I was disappointed to see your recent advertisement entitled “Tehilim Cured Our Daughter’s Depression.” I recognize that your target audience is Orthodox Jewish, and that prayer is a component of faith, but the title is simplistic and silly at best, and quite offensive and hurtful at worst. Think of the message it sends to people and families suffering from mental illness (or any illness, for that matter): Tehilim cured our daughter, you should try it too. Meaning, God’s reason for bringing this misery upon you is so trivial that reciting a few kapital tehilim will wash it away. Or, prayer cures depression, which means that your prayers haven’t been good enough to be answered. So, it’s your fault you’re sick. How insulting.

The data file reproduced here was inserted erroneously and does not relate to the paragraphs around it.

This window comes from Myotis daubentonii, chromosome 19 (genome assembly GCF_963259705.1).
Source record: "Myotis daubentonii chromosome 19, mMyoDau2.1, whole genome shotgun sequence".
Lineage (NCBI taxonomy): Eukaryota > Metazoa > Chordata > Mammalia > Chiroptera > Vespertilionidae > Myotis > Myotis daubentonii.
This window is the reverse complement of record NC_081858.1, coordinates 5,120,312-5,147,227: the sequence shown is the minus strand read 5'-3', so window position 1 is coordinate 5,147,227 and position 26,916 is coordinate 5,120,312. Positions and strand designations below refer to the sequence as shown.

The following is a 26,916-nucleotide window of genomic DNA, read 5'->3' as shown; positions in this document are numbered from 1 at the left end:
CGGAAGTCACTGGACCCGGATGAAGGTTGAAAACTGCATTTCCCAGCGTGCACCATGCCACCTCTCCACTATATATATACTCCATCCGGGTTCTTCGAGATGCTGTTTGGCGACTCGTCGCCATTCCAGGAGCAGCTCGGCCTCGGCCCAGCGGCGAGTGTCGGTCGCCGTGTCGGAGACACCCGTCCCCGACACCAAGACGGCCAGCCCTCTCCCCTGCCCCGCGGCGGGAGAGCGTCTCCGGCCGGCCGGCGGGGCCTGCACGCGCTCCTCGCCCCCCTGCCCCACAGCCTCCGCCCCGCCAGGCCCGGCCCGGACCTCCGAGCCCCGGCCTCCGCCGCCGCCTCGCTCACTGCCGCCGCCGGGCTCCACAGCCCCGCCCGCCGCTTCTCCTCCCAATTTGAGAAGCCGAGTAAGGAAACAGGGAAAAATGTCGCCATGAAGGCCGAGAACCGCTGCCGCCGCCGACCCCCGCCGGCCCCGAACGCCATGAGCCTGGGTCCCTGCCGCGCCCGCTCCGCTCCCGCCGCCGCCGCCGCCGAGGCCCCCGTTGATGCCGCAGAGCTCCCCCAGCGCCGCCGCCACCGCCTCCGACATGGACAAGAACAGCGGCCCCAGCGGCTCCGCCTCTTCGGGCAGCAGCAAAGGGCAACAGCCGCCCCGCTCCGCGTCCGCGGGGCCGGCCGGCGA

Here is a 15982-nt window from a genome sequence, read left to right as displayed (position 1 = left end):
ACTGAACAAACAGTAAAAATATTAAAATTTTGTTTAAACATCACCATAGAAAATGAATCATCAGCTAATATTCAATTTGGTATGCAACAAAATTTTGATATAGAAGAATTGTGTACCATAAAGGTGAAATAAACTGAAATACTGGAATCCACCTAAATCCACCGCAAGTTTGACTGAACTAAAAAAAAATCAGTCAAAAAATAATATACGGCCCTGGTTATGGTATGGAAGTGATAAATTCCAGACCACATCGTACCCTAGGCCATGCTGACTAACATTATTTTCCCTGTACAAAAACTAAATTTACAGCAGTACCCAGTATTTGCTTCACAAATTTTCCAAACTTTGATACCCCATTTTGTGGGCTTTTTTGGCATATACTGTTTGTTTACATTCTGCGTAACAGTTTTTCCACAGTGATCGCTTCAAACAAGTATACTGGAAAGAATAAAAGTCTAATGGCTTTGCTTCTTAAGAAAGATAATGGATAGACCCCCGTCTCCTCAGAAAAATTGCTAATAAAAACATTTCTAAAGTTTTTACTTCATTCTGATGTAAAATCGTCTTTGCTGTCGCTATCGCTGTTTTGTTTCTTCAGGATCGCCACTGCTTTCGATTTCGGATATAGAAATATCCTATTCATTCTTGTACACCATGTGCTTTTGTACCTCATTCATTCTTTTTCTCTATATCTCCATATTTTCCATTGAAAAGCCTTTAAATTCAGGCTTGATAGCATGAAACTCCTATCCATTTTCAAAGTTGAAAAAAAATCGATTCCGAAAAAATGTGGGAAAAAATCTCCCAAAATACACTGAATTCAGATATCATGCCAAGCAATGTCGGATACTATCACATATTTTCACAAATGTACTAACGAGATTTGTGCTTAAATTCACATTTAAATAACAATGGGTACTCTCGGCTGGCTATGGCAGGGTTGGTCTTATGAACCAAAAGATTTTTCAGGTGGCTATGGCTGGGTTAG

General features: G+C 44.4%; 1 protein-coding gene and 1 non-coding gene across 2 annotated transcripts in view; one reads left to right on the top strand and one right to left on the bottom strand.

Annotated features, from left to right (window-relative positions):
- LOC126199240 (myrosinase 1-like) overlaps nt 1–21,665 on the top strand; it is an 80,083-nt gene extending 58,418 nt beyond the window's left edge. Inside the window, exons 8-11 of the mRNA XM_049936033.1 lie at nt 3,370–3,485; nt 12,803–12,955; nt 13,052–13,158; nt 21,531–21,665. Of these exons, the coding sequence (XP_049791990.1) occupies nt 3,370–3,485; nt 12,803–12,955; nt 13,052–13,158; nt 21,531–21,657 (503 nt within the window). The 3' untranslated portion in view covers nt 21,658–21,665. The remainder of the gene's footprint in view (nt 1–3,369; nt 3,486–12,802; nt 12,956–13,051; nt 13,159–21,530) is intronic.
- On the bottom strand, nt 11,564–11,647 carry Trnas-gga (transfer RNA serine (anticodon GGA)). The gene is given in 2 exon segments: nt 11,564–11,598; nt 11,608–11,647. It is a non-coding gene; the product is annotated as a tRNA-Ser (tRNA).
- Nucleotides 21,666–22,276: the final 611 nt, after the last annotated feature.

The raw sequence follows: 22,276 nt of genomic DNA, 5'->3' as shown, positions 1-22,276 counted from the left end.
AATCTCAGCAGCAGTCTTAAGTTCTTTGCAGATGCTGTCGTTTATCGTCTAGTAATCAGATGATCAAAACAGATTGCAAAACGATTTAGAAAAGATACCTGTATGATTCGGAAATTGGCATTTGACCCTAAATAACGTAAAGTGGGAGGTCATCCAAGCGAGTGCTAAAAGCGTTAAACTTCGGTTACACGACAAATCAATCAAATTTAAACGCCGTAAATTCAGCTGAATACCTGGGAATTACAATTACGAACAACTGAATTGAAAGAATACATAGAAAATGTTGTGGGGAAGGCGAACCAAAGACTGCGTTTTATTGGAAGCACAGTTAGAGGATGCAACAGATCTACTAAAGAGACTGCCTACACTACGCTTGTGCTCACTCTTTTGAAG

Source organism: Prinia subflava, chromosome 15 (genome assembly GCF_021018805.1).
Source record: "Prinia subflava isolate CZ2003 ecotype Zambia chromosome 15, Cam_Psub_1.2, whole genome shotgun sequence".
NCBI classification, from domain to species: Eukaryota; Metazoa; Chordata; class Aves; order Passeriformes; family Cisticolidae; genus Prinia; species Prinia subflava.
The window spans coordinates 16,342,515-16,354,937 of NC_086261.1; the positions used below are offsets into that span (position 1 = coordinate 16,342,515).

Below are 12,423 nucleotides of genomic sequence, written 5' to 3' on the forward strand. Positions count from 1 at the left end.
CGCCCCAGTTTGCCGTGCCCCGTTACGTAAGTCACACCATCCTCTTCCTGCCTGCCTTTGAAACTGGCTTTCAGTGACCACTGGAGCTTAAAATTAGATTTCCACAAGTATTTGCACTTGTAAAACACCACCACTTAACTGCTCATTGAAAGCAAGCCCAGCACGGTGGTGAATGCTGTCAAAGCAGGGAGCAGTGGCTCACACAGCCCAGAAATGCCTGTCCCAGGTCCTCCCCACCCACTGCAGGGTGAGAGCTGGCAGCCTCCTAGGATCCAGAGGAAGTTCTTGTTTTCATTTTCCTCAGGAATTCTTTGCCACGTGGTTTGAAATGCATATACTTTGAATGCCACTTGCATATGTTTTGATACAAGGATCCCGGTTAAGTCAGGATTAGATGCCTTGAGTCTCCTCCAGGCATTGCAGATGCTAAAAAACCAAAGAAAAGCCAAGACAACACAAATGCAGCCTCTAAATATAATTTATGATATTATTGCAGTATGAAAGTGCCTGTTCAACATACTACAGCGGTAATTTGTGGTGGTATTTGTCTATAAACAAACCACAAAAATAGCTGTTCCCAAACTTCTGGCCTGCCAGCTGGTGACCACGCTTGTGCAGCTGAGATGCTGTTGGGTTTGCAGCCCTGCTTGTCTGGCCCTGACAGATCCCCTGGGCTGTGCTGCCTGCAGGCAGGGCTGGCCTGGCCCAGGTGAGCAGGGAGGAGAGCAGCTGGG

It is also ironic how this ad is juxtaposed with two other ads meant to raise awareness about mental illness in the Jewish community, including one placed by Project Ometz, which was specifically created in our community to reduce stigma surrounding mental illness and help families in crisis. Your choice to publish the Tehilim ad completely undermines this initiative and its message. Shame on you for publishing it.
Natie Fox, MD